Boise Airport Spending More on 'Strategic Planning' In Effort To Attract More Flights 

In particular, the Boise Airport has identified what it calls an Air Service Deficiency Area

This coming Tuesday, May 7, the Boise City Council will be briefed on commercial air service by Boise Airport Director Rebecca Hupp. She's expected to tell policy makers that a Boise Airport Business Advisory Group is in the works through which community stakeholders would help promote existing routes and advocate for greater service to points east and south.

In particular, the Boise Airport has identified what it calls an "Air Service Deficiency Area." Simply put, direct flights from Boise don't exist any further east than Chicago or any further south than Phoenix. And most of the nation's airport hubs—including New York, Atlanta, Dallas, Detroit, San Diego, Charlotte and Washington, D.C.—don't connect directly with Boise.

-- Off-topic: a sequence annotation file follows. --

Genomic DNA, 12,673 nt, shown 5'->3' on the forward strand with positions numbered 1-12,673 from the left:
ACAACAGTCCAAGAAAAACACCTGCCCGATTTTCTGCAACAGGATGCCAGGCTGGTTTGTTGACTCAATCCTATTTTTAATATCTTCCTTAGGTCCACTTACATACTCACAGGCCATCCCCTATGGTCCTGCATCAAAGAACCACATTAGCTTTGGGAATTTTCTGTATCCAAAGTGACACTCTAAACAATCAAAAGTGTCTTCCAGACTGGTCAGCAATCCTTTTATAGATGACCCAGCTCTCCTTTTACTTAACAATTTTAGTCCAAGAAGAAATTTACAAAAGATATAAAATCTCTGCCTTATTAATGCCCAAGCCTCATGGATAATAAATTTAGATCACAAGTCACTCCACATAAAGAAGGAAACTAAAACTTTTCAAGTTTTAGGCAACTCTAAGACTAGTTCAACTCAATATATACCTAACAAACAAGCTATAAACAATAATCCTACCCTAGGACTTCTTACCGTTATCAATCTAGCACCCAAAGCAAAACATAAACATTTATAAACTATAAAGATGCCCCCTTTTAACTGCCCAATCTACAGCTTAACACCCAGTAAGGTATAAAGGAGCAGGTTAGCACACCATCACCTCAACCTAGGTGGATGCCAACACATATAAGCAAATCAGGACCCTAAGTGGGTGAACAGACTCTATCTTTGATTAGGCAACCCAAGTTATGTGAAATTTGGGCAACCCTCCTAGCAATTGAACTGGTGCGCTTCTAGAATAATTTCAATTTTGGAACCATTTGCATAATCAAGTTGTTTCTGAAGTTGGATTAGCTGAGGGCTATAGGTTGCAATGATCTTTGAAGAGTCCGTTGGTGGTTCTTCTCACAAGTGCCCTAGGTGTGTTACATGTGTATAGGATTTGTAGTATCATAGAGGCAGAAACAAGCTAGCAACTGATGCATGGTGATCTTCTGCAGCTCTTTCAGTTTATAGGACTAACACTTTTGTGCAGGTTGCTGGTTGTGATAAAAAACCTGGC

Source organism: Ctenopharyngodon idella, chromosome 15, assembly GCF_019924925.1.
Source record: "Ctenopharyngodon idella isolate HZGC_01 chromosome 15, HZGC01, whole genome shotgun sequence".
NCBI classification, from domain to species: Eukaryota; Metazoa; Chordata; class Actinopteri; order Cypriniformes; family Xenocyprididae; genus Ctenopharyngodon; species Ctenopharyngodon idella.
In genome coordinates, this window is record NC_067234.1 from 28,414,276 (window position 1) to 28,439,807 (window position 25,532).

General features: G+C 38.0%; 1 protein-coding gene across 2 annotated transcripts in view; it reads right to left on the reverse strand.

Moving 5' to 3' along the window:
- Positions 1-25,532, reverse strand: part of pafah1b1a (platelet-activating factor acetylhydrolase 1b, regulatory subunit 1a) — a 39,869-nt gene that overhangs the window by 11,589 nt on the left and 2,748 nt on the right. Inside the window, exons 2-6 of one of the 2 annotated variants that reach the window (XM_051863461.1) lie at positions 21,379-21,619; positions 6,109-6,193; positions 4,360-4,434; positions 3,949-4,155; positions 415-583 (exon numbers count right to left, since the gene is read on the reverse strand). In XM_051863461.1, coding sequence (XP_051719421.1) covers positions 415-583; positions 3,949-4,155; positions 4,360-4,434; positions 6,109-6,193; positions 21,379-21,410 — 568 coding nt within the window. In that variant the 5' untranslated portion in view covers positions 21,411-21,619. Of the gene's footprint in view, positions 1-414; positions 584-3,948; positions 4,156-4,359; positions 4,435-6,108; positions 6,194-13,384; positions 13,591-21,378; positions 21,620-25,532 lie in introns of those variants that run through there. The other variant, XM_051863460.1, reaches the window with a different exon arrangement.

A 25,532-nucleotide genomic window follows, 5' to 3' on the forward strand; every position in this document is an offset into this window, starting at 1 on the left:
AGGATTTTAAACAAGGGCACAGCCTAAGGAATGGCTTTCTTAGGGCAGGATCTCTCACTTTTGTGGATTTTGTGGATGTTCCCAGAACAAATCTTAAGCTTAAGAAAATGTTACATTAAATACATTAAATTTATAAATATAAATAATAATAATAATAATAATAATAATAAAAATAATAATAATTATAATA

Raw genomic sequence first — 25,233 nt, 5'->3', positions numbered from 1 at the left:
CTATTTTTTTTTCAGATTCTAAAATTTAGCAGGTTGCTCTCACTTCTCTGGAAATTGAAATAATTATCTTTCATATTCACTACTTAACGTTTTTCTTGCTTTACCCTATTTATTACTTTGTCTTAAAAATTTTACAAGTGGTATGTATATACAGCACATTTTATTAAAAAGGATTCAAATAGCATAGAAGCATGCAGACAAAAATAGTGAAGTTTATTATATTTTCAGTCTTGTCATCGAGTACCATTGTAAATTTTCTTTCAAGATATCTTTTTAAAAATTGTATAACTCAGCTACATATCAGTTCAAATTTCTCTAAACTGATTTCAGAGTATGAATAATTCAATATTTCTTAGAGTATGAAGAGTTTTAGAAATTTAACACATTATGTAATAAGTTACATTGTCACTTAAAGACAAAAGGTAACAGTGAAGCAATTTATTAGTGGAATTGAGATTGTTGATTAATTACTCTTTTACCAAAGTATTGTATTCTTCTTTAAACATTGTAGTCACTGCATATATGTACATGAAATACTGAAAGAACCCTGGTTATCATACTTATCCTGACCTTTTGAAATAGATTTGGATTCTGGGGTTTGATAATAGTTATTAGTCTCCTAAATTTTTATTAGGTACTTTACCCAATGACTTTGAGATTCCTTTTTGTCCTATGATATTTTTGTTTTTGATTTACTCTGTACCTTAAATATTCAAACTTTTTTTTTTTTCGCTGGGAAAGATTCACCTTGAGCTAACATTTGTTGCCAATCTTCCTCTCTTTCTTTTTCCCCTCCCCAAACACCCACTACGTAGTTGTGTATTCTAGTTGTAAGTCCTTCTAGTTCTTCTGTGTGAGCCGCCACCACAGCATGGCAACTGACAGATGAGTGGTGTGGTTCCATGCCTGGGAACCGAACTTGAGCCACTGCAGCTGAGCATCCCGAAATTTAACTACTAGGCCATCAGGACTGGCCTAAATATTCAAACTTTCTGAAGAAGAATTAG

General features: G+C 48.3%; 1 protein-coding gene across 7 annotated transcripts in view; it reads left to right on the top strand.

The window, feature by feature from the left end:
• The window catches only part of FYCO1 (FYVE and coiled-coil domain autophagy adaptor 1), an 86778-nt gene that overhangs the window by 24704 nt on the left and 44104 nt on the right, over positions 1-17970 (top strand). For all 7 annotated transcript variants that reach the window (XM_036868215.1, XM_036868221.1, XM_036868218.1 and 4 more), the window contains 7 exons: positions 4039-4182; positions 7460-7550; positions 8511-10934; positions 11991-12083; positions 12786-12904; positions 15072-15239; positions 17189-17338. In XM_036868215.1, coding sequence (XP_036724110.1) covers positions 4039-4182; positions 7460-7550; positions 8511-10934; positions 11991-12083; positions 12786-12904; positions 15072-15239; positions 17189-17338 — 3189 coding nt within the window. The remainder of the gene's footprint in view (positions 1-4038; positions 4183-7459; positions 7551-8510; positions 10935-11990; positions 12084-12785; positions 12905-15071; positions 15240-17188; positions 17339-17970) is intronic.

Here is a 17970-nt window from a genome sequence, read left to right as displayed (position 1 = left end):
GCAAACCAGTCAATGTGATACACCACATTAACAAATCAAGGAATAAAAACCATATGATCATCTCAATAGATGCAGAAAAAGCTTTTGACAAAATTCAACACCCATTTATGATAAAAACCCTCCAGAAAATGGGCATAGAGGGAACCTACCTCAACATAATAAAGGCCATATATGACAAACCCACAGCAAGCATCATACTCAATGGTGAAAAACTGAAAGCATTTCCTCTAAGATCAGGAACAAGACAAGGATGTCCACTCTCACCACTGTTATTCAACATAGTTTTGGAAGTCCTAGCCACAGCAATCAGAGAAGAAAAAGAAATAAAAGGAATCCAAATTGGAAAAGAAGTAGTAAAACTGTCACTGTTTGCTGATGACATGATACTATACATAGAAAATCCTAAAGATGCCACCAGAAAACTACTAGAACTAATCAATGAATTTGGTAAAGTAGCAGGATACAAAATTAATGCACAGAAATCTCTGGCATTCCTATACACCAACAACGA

But a number of the airlines which served passengers in and out of the Boise Airport in 2000 either don't exist anymore or have merged with other airlines, leaving Alaska, American, Delta, Southwest, United and U.S. Airways.

Among the action items for the airport's Air Service Development Plan is identifying potential new target markets.

"As far as destinations, we know that there's strong demand for service to Dallas and/or Houston. And they're hub destinations," Hupp told Boise Weekly in May 2012. "Of course, we'd love to improve eastbound destinations, like Philadelphia or Atlanta."

The Boise Airport's operating expenses for Fiscal Year 2013 top $8.5 million, $332,632 higher than Fiscal Year 2012 with the lion's share of the increased expenses—$217,727—going toward "management and strategic planning."

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